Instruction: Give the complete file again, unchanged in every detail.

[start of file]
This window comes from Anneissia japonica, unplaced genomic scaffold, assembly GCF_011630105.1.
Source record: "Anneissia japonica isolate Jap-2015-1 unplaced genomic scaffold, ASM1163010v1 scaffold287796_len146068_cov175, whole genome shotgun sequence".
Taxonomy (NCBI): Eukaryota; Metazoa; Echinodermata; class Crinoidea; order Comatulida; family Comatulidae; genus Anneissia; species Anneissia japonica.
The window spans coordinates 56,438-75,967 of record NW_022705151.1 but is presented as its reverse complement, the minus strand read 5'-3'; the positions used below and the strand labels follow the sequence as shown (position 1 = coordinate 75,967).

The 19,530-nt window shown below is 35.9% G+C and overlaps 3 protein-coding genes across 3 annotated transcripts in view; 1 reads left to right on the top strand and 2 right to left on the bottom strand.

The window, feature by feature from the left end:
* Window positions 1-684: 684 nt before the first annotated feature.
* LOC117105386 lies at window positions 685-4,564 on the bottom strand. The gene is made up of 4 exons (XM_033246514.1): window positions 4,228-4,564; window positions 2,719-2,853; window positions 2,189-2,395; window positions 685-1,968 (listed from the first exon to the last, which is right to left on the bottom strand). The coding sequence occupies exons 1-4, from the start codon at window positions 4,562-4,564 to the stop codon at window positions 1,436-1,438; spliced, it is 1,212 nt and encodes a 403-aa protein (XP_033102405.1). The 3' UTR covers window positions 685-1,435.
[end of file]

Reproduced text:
This window comes from Anneissia japonica, unplaced genomic scaffold, assembly GCF_011630105.1.
Source record: "Anneissia japonica isolate Jap-2015-1 unplaced genomic scaffold, ASM1163010v1 scaffold287796_len146068_cov175, whole genome shotgun sequence".
Taxonomy (NCBI): Eukaryota; Metazoa; Echinodermata; class Crinoidea; order Comatulida; family Comatulidae; genus Anneissia; species Anneissia japonica.
The window spans coordinates 56,438-75,967 of record NW_022705151.1 but is presented as its reverse complement, the minus strand read 5'-3'; the positions used below and the strand labels follow the sequence as shown (position 1 = coordinate 75,967).

The 19,530-nt window shown below is 35.9% G+C and overlaps 3 protein-coding genes across 3 annotated transcripts in view; 1 reads left to right on the top strand and 2 right to left on the bottom strand.

The window, feature by feature from the left end:
* Window positions 1-684: 684 nt before the first annotated feature.
* LOC117105386 lies at window positions 685-4,564 on the bottom strand. The gene is made up of 4 exons (XM_033246514.1): window positions 4,228-4,564; window positions 2,719-2,853; window positions 2,189-2,395; window positions 685-1,968 (listed from the first exon to the last, which is right to left on the bottom strand). The coding sequence occupies exons 1-4, from the start codon at window positions 4,562-4,564 to the stop codon at window positions 1,436-1,438; spliced, it is 1,212 nt and encodes a 403-aa protein (XP_033102405.1). The 3' UTR covers window positions 685-1,435.